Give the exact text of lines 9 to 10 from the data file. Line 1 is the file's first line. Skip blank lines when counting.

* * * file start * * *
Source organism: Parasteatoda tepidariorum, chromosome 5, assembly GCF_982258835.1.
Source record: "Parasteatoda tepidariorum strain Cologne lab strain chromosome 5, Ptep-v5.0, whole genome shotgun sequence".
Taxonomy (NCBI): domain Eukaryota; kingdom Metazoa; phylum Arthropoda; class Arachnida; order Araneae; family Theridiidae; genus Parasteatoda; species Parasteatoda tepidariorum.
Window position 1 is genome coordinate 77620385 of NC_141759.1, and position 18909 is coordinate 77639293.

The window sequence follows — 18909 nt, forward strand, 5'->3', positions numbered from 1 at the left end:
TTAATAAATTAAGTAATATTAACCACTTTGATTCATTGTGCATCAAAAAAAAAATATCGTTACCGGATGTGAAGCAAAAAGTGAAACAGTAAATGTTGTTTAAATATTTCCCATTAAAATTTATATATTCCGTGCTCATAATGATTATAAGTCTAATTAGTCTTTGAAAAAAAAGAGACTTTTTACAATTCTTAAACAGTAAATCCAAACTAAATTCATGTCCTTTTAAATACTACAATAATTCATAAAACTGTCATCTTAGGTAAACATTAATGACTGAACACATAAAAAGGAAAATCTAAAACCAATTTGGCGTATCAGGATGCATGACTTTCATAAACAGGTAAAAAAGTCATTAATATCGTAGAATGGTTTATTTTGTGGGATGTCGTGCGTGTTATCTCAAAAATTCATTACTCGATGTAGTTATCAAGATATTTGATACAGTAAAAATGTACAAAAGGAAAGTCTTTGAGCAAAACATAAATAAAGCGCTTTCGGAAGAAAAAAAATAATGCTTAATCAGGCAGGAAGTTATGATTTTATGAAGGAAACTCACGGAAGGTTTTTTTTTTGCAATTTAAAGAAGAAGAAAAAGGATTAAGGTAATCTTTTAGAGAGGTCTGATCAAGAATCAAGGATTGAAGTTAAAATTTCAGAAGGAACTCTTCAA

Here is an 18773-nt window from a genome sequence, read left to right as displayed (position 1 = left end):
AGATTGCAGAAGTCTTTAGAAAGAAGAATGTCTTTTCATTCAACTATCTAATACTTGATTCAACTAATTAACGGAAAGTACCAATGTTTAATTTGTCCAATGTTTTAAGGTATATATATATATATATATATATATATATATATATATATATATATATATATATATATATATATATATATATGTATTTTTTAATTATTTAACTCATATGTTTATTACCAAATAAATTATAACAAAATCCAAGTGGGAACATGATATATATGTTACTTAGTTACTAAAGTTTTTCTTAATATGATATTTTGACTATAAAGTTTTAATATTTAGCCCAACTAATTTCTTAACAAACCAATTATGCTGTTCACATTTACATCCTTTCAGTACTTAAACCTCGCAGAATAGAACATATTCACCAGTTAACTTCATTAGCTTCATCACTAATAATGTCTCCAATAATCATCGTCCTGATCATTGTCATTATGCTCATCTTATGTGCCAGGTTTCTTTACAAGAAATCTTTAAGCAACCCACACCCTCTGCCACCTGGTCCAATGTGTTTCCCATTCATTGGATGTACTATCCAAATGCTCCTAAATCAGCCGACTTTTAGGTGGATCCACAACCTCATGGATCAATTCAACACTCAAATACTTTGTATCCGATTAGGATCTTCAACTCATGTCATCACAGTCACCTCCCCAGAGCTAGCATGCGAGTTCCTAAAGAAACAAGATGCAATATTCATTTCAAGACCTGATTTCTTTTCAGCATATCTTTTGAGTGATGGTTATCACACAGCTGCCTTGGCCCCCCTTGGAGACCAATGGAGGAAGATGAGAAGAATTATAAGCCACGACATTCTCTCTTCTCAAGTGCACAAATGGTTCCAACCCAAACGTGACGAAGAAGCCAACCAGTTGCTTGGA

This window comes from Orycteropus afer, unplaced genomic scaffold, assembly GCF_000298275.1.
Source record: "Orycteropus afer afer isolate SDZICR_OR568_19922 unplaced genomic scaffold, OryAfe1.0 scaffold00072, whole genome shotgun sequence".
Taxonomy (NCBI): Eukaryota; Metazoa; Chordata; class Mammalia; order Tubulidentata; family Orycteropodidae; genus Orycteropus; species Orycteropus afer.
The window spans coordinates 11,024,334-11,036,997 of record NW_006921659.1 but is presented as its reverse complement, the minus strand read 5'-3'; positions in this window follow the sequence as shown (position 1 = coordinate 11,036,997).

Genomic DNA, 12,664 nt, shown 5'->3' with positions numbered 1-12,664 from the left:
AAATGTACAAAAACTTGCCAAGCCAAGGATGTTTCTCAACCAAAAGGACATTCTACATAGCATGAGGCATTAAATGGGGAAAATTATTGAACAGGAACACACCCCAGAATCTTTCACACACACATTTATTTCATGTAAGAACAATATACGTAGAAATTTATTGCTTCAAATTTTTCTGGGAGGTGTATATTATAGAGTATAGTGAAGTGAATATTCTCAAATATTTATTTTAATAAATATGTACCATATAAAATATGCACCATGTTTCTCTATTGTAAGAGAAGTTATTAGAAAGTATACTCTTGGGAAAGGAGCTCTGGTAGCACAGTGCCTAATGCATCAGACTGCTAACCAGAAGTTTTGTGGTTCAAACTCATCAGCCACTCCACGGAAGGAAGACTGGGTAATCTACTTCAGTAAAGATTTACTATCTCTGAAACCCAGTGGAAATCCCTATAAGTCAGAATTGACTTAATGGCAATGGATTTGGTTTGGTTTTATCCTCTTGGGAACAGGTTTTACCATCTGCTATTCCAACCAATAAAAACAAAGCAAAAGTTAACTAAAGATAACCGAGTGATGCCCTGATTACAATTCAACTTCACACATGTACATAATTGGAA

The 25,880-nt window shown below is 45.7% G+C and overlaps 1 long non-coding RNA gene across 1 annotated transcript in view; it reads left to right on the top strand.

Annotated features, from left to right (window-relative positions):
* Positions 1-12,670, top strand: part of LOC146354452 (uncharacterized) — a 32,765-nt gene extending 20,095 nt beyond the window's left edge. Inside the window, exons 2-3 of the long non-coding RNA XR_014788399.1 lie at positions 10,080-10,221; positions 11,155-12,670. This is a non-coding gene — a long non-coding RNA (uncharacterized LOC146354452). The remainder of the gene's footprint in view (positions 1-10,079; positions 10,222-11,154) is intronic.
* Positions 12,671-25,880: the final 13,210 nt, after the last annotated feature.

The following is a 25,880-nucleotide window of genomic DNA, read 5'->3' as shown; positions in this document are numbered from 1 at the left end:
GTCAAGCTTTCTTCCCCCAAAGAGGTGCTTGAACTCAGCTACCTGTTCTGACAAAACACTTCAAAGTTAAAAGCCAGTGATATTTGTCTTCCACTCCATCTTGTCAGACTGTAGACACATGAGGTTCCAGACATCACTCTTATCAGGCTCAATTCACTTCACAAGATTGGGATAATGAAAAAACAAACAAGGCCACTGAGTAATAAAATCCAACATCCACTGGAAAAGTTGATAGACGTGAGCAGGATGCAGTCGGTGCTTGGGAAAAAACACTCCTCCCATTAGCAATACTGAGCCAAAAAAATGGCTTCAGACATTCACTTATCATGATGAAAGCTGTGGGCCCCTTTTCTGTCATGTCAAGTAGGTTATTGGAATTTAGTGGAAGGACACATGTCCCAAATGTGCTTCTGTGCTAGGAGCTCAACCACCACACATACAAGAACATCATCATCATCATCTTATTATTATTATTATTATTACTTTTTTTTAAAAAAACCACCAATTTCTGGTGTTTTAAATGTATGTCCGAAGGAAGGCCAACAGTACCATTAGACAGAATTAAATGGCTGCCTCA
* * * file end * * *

This window comes from Orycteropus afer, unplaced genomic scaffold, assembly GCF_000298275.1.
Source record: "Orycteropus afer afer isolate SDZICR_OR568_19922 unplaced genomic scaffold, OryAfe1.0 scaffold00072, whole genome shotgun sequence".